Yogis practicing in the Kundalini tradition will already be familiar with another form of this mantra: Om namah Shivaaya, which honors the name of Shiva.
At Shantivanam, Father Griffiths led a morning prayer repeating the mantra “Om namah Christaaya,” which honors the name of Christ.
For an explanation of the mantra, Russill Paul writes:
“The five-syllable Christian mantra ‘Na-mah-Chris-taa-ya,’ prefixed by the ‘Om,’ is a powerful combination, much like the Hindu ‘Na-mah-Shi-vaa-ya’ upon which it is modeled. The Om, much like the Hebrew ‘Amen,’ is an affirmation of the Divine presence. It also represents the Divine Word, the sound by which God creates and sustains the universe, as in, ‘In the beginning was the word…’ It is the Hindu parallel to the Greek Logos, the mystical Word that creates the world, and with which Christ is associated. ‘All things were made through him; and without him was not anything made that hath been made’ (John 1:3). Namaha is from the same root as namaste — nam — which literally means ‘to bow, to bend, to prostrate’ and therefore signifies worship and adoration. Christaaya is the word for Christ, meaning ‘to the anointed one.’ In English, then, the mantra can be taken to mean ‘I bow to Christ, the anointed one’ or ‘I worship the living presence of the anointed One.'” —Jesus in the Lotus, page 80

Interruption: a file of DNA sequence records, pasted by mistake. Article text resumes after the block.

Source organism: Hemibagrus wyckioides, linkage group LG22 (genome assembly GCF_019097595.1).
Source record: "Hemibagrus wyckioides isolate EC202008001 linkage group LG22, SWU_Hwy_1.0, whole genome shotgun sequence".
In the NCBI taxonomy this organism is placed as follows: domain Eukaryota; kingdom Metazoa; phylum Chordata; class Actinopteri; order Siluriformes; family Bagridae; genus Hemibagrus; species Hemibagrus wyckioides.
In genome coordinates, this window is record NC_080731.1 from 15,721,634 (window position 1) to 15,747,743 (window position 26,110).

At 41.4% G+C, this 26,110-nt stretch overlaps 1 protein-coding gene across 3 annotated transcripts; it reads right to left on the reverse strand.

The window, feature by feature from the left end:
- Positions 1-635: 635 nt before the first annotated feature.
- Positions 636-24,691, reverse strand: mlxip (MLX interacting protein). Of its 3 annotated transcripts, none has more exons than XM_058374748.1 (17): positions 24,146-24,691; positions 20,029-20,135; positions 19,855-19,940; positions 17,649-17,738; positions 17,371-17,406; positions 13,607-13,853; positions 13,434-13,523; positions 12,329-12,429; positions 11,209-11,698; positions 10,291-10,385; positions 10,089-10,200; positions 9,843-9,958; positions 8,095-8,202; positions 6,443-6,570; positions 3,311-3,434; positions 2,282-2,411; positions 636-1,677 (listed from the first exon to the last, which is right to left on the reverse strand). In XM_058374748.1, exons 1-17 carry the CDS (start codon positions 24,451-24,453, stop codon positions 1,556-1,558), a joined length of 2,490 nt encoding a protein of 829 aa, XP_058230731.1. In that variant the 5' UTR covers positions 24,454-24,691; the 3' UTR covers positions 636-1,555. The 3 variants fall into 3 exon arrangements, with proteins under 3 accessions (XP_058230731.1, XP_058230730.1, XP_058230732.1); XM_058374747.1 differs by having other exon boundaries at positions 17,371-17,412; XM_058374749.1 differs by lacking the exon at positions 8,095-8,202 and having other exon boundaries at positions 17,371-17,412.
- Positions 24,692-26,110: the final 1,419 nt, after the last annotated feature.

I love the idea of having a Christian mantra in Sanskrit that I can take into yoga classes with me as an alternative to what is being said or chanted in class.